This year, approximately 17,000 data fanatics – or as Tableau refers to them, Data Rockstars – traveled to New Orleans, Louisiana for four days of learning about all things Tableau. Sessions included both technical and non-technical skills behind using the tool, but more importantly, it was four days of constant inspiration! Here are the four […]
This year, approximately 17,000 data fanatics – or as Tableau refers to them, Data Rockstars – traveled to New Orleans, Louisiana for four days of learning about all things Tableau. Sessions included both technical and non-technical skills behind using the tool, but more importantly, it was four days of constant inspiration!
Here are the four most important things I brought home with me from #TC18:
One breakout session I attended shared the design process as a four-step procedure to build a dashboard with the user in mind. As the presenter, Alyshia Olsen, facilitated, she included personal stories relating to each process, really honing into the importance of each step.
As a data viz developer, everything I develop is for a user. What purpose does the dashboard serve if my user’s needs are not met? Below is an overview of the four vital steps to take when designing.
Figure 1. By Alyshia Olsen, User Experience Designer – Tableau
Tableau continues to evolve its analytics and data science capabilities, and the session focusing on the integration of data science and data visualization highlighted.
One oft-forgotten feature highlighted at the conference was the Analytics pane forecast option. Though it only gives the opportunity for “exponential smoothing,” this feature is great for simple forecasting to help users understand at least the direction their data is going towards. The second part of the session focused on R and Python, two leading languages for data scientists. Both R and Python can be integrated with Tableau by installing the “RServe” and “TabPy” consoles. Once installed, all the coding will be done in the chosen console. To connect to Tableau, a new calculation can be created using the simple and straightforward “script_*”.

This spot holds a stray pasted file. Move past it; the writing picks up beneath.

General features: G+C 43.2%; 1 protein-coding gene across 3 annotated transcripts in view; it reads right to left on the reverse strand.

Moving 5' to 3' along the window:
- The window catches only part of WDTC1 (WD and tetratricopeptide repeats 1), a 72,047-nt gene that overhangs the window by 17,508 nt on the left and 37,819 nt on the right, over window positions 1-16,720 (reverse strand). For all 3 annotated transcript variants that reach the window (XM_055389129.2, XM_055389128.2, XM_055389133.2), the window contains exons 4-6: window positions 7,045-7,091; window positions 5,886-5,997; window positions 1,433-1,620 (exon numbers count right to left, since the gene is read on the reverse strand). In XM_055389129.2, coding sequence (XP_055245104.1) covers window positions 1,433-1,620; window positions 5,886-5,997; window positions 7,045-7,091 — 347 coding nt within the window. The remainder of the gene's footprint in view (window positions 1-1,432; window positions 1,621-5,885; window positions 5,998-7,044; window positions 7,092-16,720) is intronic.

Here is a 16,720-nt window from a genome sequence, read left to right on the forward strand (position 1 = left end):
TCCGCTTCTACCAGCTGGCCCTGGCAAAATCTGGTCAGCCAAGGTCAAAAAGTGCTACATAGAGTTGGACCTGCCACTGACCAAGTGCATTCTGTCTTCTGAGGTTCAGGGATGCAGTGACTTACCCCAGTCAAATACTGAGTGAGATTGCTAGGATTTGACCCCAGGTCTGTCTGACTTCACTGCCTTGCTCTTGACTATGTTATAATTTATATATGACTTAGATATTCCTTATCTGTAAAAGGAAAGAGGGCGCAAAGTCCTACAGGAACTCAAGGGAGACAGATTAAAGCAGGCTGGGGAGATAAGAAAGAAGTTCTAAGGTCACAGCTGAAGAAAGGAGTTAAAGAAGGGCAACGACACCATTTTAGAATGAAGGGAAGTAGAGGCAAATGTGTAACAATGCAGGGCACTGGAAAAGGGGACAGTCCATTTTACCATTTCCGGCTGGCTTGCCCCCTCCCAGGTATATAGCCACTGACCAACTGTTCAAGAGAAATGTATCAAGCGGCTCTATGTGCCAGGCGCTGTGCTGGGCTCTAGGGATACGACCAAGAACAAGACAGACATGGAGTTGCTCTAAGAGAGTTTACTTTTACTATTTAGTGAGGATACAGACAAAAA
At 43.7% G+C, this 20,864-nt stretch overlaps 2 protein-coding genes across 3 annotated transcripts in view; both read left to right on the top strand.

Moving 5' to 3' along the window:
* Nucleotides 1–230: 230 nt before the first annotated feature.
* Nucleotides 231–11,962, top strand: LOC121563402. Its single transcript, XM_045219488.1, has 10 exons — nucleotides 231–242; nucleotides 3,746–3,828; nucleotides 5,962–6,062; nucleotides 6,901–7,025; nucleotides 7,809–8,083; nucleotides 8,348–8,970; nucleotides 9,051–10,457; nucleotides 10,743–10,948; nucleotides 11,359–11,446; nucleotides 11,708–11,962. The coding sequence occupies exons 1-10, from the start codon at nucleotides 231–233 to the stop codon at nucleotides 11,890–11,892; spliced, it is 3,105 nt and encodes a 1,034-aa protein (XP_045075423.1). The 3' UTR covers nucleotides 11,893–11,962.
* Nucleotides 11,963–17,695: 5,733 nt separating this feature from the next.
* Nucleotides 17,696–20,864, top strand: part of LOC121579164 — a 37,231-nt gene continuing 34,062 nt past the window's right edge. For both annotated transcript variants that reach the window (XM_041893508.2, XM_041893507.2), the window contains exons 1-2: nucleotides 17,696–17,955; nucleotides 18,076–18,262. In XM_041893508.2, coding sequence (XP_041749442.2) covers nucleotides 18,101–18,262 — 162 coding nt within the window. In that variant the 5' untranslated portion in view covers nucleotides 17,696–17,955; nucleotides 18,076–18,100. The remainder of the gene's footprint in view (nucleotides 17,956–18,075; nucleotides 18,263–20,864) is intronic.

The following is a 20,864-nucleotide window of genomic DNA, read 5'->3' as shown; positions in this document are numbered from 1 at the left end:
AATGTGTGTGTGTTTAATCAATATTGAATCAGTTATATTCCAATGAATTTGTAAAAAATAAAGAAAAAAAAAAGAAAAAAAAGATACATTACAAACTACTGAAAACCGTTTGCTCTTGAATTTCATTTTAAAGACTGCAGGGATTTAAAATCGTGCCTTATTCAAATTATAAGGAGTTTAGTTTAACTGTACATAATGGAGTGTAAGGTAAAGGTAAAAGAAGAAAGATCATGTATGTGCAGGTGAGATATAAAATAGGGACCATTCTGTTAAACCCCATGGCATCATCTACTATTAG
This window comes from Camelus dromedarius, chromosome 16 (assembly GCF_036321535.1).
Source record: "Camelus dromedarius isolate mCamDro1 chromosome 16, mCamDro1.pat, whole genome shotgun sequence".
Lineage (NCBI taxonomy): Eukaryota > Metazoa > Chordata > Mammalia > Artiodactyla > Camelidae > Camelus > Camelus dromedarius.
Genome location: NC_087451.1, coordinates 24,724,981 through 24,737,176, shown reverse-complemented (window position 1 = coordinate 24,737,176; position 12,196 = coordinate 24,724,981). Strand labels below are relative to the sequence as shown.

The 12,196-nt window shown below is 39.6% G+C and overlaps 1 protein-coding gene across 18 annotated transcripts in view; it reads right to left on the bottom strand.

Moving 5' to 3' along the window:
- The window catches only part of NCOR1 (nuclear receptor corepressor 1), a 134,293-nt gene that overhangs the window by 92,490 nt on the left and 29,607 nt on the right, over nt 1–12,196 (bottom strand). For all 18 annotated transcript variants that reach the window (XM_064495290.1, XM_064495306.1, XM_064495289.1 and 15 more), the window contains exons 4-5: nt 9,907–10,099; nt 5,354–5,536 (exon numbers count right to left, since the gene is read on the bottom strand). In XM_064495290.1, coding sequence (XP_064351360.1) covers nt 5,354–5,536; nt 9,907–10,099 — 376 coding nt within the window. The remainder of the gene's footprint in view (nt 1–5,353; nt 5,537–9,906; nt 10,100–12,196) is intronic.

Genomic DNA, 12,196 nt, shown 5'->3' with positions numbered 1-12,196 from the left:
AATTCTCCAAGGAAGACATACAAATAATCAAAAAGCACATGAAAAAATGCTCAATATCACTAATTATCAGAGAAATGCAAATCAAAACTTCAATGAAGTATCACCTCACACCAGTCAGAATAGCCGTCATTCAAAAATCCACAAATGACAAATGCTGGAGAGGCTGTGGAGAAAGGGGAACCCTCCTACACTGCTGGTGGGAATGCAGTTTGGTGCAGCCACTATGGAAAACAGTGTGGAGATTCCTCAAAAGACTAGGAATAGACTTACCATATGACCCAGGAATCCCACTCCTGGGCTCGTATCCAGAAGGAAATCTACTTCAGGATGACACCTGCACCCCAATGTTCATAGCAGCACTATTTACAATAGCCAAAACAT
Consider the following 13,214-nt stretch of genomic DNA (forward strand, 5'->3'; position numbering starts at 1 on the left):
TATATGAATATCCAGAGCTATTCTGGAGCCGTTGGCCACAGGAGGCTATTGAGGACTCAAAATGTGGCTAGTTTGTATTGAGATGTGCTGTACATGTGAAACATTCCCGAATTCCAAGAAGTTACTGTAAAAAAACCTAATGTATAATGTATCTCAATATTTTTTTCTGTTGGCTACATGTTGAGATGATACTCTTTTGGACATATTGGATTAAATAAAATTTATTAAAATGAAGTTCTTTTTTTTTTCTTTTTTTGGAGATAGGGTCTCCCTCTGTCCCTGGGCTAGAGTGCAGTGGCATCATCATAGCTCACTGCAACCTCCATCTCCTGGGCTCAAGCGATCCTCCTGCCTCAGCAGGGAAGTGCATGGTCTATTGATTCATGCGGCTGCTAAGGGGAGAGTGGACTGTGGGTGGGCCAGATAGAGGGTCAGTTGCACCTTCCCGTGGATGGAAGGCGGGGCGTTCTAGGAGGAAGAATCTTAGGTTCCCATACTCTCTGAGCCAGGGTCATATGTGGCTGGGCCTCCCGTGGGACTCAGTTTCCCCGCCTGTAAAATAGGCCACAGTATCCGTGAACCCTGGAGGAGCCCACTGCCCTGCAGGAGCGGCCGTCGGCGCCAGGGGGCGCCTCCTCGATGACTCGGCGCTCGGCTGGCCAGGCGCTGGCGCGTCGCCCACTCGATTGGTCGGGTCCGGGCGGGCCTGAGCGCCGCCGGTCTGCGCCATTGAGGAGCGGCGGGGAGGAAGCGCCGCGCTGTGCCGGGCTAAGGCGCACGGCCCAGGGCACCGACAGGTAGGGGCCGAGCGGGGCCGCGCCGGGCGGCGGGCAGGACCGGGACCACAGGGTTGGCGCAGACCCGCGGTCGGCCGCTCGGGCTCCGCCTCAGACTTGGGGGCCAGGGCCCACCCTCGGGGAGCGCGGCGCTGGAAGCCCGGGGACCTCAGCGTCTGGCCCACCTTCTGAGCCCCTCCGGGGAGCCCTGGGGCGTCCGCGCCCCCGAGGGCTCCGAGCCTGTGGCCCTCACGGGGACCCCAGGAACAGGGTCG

One of my favorite sessions during the conference was the keynote given by Adam Grant, which focused on becoming a better team member. He highlighted that the best teammates are the “Disagreeable Givers” – the ones who question the status quo but have the best intentions in mind.
Grant stated that these types of team members are often undervalued but are the reason companies progress. This is especially important to remember when obtaining feedback on dashboards, and the team member is questioning the data, design, and charts. The disagreeable giver is not undermining you or trying to make you feel incompetent, but more so wants you to be the best data visualization developer you can be.
The last session I attended revolved around data viz tips for better dashboards. With the focus on developing the “perfect” dashboard, speakers reminded us that dashboards need to be clear, engaging, and sticky – in other words, memorable.
This was my first time attending the Tableau Conference and I was in awe of all the great conversations happening around me. From those with a data focus discussing how to use Tableau Prep, to data viz enthusiasts stretching the capabilities of the platform to develop better visualizations, everyone wanted to learn and be inspired. The conversations and community off-stage were just as inspiring as those behind the microphones.
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